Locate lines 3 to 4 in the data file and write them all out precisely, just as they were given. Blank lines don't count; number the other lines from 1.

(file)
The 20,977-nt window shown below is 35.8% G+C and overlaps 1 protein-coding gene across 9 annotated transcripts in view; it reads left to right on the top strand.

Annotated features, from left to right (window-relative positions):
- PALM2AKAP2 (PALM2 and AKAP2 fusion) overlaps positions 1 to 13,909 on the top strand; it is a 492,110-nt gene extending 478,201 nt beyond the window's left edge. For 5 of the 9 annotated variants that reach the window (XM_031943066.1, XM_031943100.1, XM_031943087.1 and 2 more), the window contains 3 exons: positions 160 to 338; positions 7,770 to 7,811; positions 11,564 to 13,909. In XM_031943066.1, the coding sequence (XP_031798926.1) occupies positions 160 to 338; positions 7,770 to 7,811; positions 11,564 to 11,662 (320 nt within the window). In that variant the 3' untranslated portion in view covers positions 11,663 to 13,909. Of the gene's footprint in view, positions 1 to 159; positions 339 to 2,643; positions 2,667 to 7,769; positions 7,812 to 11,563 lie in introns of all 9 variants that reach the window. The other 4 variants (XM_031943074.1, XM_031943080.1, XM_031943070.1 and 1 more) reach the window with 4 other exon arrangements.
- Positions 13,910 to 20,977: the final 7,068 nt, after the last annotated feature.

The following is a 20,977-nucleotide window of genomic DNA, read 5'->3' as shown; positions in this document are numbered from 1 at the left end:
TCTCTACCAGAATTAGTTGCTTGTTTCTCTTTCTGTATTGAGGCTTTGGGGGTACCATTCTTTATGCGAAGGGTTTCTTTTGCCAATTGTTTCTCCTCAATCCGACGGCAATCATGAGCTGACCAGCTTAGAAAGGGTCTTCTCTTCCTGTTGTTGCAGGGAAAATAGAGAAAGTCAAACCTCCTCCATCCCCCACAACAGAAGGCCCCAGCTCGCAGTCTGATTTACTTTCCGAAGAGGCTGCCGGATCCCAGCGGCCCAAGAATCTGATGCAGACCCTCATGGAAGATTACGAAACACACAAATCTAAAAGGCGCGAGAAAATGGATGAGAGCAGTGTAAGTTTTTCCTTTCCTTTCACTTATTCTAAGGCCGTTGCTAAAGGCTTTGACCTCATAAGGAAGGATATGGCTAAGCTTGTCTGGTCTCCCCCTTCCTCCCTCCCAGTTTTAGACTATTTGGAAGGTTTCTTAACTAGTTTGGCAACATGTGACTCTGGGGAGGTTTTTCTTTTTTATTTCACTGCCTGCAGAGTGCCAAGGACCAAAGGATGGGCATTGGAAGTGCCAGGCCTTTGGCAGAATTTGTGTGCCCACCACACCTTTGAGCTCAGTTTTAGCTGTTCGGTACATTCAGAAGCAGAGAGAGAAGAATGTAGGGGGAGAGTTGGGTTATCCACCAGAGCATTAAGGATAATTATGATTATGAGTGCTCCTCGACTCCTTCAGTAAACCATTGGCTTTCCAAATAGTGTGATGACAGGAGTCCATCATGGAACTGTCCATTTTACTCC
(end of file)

- PALM2AKAP2 (PALM2 and AKAP2 fusion) overlaps positions 1 to 13,909 on the top strand; it is a 492,110-nt gene extending 478,201 nt beyond the window's left edge. For 5 of the 9 annotated variants that reach the window (XM_031943066.1, XM_031943100.1, XM_031943087.1 and 2 more), the window contains 3 exons: positions 160 to 338; positions 7,770 to 7,811; positions 11,564 to 13,909. In XM_031943066.1, the coding sequence (XP_031798926.1) occupies positions 160 to 338; positions 7,770 to 7,811; positions 11,564 to 11,662 (320 nt within the window). In that variant the 3' untranslated portion in view covers positions 11,663 to 13,909. Of the gene's footprint in view, positions 1 to 159; positions 339 to 2,643; positions 2,667 to 7,769; positions 7,812 to 11,563 lie in introns of all 9 variants that reach the window. The other 4 variants (XM_031943074.1, XM_031943080.1, XM_031943070.1 and 1 more) reach the window with 4 other exon arrangements.
- Positions 13,910 to 20,977: the final 7,068 nt, after the last annotated feature.